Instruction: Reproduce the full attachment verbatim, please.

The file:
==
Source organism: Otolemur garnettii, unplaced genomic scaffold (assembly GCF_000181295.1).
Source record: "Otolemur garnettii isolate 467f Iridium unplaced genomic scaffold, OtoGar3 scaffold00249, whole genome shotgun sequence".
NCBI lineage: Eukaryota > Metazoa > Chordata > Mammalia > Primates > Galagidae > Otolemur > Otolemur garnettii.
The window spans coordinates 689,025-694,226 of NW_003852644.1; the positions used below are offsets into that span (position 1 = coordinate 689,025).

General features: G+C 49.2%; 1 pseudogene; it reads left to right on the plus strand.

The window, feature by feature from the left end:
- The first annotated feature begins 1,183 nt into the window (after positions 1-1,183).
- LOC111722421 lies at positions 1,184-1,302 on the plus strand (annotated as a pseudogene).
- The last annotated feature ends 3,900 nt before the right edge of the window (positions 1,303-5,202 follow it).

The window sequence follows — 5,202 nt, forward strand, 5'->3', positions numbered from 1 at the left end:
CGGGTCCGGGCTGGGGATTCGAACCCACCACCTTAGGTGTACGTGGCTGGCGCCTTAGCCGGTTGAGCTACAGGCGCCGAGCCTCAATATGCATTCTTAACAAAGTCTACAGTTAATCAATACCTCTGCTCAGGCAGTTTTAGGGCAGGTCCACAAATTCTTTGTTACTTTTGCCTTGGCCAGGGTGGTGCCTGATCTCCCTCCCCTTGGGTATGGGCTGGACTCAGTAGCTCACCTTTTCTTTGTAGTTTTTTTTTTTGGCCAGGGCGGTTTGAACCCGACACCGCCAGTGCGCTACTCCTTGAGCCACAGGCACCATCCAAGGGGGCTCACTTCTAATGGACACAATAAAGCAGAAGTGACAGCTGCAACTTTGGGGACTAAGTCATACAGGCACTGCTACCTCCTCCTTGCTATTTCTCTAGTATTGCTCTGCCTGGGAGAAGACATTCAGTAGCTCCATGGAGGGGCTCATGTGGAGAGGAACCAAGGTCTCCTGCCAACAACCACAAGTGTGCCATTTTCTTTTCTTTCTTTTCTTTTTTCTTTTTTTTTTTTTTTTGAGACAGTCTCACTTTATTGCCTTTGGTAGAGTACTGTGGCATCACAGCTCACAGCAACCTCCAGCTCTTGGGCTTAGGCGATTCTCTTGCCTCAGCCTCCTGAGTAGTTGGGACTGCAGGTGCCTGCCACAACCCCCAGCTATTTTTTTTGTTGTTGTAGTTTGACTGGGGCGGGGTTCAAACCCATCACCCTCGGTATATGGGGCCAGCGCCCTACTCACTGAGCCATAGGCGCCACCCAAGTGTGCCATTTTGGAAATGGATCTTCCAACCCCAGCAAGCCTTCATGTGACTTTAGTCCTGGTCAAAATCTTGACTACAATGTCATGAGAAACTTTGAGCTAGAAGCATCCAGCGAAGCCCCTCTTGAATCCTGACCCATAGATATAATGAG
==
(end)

Source organism: Otolemur garnettii, unplaced genomic scaffold (assembly GCF_000181295.1).
Source record: "Otolemur garnettii isolate 467f Iridium unplaced genomic scaffold, OtoGar3 scaffold00249, whole genome shotgun sequence".
NCBI lineage: Eukaryota > Metazoa > Chordata > Mammalia > Primates > Galagidae > Otolemur > Otolemur garnettii.
The window spans coordinates 689,025-694,226 of NW_003852644.1; the positions used below are offsets into that span (position 1 = coordinate 689,025).

General features: G+C 49.2%; 1 pseudogene; it reads left to right on the plus strand.

The window, feature by feature from the left end:
- The first annotated feature begins 1,183 nt into the window (after positions 1-1,183).
- LOC111722421 lies at positions 1,184-1,302 on the plus strand (annotated as a pseudogene).
- The last annotated feature ends 3,900 nt before the right edge of the window (positions 1,303-5,202 follow it).

The window sequence follows — 5,202 nt, forward strand, 5'->3', positions numbered from 1 at the left end:
CGGGTCCGGGCTGGGGATTCGAACCCACCACCTTAGGTGTACGTGGCTGGCGCCTTAGCCGGTTGAGCTACAGGCGCCGAGCCTCAATATGCATTCTTAACAAAGTCTACAGTTAATCAATACCTCTGCTCAGGCAGTTTTAGGGCAGGTCCACAAATTCTTTGTTACTTTTGCCTTGGCCAGGGTGGTGCCTGATCTCCCTCCCCTTGGGTATGGGCTGGACTCAGTAGCTCACCTTTTCTTTGTAGTTTTTTTTTTTGGCCAGGGCGGTTTGAACCCGACACCGCCAGTGCGCTACTCCTTGAGCCACAGGCACCATCCAAGGGGGCTCACTTCTAATGGACACAATAAAGCAGAAGTGACAGCTGCAACTTTGGGGACTAAGTCATACAGGCACTGCTACCTCCTCCTTGCTATTTCTCTAGTATTGCTCTGCCTGGGAGAAGACATTCAGTAGCTCCATGGAGGGGCTCATGTGGAGAGGAACCAAGGTCTCCTGCCAACAACCACAAGTGTGCCATTTTCTTTTCTTTCTTTTCTTTTTTCTTTTTTTTTTTTTTTTGAGACAGTCTCACTTTATTGCCTTTGGTAGAGTACTGTGGCATCACAGCTCACAGCAACCTCCAGCTCTTGGGCTTAGGCGATTCTCTTGCCTCAGCCTCCTGAGTAGTTGGGACTGCAGGTGCCTGCCACAACCCCCAGCTATTTTTTTTGTTGTTGTAGTTTGACTGGGGCGGGGTTCAAACCCATCACCCTCGGTATATGGGGCCAGCGCCCTACTCACTGAGCCATAGGCGCCACCCAAGTGTGCCATTTTGGAAATGGATCTTCCAACCCCAGCAAGCCTTCATGTGACTTTAGTCCTGGTCAAAATCTTGACTACAATGTCATGAGAAACTTTGAGCTAGAAGCATCCAGCGAAGCCCCTCTTGAATCCTGACCCATAGATATAATGAG